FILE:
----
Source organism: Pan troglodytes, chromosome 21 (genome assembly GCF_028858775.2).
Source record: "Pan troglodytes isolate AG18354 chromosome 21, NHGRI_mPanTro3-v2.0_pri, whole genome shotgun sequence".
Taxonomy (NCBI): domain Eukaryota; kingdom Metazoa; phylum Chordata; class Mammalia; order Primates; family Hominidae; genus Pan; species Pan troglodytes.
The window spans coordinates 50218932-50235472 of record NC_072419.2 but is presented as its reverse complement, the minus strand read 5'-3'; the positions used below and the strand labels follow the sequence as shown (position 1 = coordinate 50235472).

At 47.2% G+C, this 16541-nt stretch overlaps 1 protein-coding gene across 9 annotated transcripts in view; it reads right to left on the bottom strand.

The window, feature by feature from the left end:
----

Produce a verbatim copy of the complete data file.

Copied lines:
Source organism: Pan troglodytes, chromosome 21 (genome assembly GCF_028858775.2).
Source record: "Pan troglodytes isolate AG18354 chromosome 21, NHGRI_mPanTro3-v2.0_pri, whole genome shotgun sequence".
Taxonomy (NCBI): domain Eukaryota; kingdom Metazoa; phylum Chordata; class Mammalia; order Primates; family Hominidae; genus Pan; species Pan troglodytes.
The window spans coordinates 50218932-50235472 of record NC_072419.2 but is presented as its reverse complement, the minus strand read 5'-3'; the positions used below and the strand labels follow the sequence as shown (position 1 = coordinate 50235472).

At 47.2% G+C, this 16541-nt stretch overlaps 1 protein-coding gene across 9 annotated transcripts in view; it reads right to left on the bottom strand.

The window, feature by feature from the left end: